Fisher & Paykel is changing the way we think about kitchen design. Customer habits are evolving, and the way businesses engage with the people needs to move with this. As Mark Elmore, General Manager, Design Integration at Fisher & Paykel explains, their new Experience Centre is designed for inspiration, engagement and information.

"Purchasing behaviour has changed and customers have taken control of their path to purchase: it's increasingly non-linear, omnichannel, and multi-device," he says.

"Customers now expect highly integrated experiences with physical, digital and human elements."

So what can you expect from these new Experience Centres?

"A tactile, immersive experience"

Where traditional showrooms focus on the sale and the retail aspects of kitchens, the Experience Centre offers something more. Elmore describes it as like a showroom, but with greater interactivity and customisation.

There is a curated selection of kitchen products, 2D or 3D models and layouts, and in-house design experts or cuisine specialists on hand to answer customer questions. Essentially, it gives you the full experience of planning a kitchen, complete with tactile interaction and customisation.
 



It is perhaps best exemplified in the 'domino' blocks system that form part of the plan and choose table at the Experience Centre. Customers can mix and match different gas and induction elements in Lego style as they see fit, and there is always help nearby if you want to find the element that will grill your steak perfectly.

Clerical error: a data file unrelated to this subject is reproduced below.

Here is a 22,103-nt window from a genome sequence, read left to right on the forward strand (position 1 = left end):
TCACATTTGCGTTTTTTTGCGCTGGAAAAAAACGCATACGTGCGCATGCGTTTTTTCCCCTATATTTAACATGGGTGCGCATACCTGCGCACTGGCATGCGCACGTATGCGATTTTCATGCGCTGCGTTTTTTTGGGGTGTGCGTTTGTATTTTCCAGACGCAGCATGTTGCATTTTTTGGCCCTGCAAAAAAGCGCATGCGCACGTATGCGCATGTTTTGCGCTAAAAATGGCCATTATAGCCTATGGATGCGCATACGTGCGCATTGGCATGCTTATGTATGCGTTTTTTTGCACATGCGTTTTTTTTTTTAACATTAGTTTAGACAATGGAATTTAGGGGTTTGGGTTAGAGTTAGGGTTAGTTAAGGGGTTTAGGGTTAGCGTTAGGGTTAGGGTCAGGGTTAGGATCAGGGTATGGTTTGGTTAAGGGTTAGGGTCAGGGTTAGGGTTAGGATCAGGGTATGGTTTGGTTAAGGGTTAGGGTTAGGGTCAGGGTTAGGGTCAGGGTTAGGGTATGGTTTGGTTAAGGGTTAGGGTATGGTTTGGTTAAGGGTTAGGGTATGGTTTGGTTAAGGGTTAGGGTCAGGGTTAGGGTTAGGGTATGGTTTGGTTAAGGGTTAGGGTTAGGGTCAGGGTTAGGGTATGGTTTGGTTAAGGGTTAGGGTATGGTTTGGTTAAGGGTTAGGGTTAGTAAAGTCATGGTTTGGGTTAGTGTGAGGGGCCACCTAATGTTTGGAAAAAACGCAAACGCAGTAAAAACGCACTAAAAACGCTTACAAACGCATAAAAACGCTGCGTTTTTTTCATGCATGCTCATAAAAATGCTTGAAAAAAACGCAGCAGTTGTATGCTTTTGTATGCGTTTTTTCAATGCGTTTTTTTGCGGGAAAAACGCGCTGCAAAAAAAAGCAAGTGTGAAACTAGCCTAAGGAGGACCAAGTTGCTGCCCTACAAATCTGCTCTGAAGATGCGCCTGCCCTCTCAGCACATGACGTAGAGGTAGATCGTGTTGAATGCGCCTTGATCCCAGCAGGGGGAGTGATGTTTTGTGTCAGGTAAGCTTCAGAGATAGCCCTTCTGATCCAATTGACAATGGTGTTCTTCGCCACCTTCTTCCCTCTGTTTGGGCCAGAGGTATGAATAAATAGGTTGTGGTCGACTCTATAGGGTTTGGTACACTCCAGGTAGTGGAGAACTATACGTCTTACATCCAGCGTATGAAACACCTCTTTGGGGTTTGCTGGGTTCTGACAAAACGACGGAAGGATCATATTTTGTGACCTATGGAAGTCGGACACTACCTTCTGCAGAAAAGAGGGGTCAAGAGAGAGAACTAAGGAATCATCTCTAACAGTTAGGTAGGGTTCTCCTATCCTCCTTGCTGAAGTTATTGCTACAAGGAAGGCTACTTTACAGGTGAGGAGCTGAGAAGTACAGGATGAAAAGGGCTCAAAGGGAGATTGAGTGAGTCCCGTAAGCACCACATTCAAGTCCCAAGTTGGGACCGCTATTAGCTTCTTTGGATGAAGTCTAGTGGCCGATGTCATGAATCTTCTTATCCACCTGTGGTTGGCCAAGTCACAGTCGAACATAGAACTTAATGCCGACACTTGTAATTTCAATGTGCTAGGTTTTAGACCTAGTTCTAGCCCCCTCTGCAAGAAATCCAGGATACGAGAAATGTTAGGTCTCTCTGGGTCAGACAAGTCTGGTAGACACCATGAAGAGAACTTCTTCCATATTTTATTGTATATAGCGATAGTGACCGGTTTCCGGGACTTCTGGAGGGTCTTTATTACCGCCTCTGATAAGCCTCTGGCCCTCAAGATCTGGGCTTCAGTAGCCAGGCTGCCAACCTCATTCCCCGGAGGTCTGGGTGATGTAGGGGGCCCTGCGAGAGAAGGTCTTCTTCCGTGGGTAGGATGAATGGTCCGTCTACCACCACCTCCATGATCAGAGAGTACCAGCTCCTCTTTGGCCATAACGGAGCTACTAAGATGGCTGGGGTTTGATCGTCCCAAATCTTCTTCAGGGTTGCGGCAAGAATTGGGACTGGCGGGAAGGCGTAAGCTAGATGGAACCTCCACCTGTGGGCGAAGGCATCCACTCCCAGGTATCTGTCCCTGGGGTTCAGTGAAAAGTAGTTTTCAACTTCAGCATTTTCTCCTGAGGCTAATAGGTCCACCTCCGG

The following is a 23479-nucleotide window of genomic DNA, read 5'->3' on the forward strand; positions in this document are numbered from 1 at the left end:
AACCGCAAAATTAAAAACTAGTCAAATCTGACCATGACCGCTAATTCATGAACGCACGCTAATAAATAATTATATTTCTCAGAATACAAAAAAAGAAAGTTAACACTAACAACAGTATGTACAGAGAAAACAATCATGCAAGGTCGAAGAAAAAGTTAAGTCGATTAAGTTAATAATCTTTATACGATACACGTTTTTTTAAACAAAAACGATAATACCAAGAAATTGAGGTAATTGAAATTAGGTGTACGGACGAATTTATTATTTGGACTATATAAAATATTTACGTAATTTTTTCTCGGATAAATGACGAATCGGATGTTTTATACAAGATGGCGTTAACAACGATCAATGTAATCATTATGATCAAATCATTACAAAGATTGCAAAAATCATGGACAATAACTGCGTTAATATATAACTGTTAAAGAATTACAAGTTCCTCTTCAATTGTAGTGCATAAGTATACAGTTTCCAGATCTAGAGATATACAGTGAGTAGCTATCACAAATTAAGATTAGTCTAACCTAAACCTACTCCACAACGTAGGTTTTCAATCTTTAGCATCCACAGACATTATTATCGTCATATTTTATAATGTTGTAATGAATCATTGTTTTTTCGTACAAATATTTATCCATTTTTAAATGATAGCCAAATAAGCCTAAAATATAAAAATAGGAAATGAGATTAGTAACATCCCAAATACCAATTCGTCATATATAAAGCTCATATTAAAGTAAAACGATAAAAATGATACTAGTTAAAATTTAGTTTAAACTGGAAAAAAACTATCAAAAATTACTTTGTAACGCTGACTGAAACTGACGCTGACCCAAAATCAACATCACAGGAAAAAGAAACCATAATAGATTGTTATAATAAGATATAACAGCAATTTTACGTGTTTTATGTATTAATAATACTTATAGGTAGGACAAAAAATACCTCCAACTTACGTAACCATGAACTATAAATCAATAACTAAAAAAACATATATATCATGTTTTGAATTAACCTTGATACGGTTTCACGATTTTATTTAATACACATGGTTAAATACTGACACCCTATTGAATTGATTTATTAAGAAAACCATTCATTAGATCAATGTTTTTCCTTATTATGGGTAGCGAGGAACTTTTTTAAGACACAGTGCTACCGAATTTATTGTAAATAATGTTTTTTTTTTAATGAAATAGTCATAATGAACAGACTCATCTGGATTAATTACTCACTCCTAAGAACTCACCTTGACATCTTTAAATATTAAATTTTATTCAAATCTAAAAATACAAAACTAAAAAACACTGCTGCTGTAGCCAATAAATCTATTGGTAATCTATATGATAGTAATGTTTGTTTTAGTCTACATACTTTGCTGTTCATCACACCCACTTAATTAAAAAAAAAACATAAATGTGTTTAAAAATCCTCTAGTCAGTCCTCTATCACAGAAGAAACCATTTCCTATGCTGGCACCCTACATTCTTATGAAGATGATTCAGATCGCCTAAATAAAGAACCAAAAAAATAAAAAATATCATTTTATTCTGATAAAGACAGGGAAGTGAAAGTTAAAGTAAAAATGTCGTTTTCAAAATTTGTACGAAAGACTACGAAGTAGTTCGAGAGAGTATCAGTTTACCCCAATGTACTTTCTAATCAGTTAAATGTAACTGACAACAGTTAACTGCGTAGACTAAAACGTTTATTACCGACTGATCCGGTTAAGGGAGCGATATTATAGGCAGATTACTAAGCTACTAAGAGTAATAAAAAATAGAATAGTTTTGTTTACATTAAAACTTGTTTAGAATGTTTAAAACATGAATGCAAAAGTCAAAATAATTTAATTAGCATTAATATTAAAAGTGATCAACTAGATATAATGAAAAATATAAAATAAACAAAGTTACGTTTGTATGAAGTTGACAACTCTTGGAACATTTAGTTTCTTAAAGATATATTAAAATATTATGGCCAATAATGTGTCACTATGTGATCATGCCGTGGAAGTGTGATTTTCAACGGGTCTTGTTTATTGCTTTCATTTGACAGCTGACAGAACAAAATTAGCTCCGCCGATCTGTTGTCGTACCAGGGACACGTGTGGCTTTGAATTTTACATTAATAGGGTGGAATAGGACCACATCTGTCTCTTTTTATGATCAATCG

The personalised and playful experience sets it apart, and has already been received rapturously from Manhattan to Sydney.

In tune with tech
Elmore also notes that people have tended towards online shopping for their kitchen needs, but overwhelmingly desire a tactile, tangible experience in addition to this. To scratch this itch, the Experience Centre provides an engaging wish list system.

Elmore explains:

"Upon entry, guests are handed a NFC (Near Field Communication) enabled pen, that's linked to their mobile phone number. When they see a product they're interested in via the digital touch screens, they 'tap to collect' – this information is then compiled into a personalised microsite."

"The wish list can then be easily accessed by the client from home, or referred to their designer or architect."

With digital touch screens available to browse stock that isn't exhibited in the showroom, Fisher & Paykel has embraced tailored technology to provide an engaging and personalised experience for its customers. 

The future of retail?

While the Experience Centre is not a storeroom as such, Elmore believes it is a crucial step forward for the way the kitchen retail industry works. 
"Showrooms must be more than a three-dimensional catalogue," he says. 

"The landscape of appliance retailing has changed, and our Centres and new generation retail displays are responding to this by providing the inspiring, educational and tailored  experience customers want."

Planning your kitchen design can be a stressful exercise at the best of times, and nobody wants to walk into a showroom just to see row upon row of refrigerators. With the initial response to the New York and Sydney Experience Centres overwhelmingly positive, this highly sophisticated way of presenting and planning your kitchen may soon find its way to a city near you. In the meantime, New Zealand shoppers will start to see Fisher & Paykel's new generation retail displays progressively rolling out in retail stores.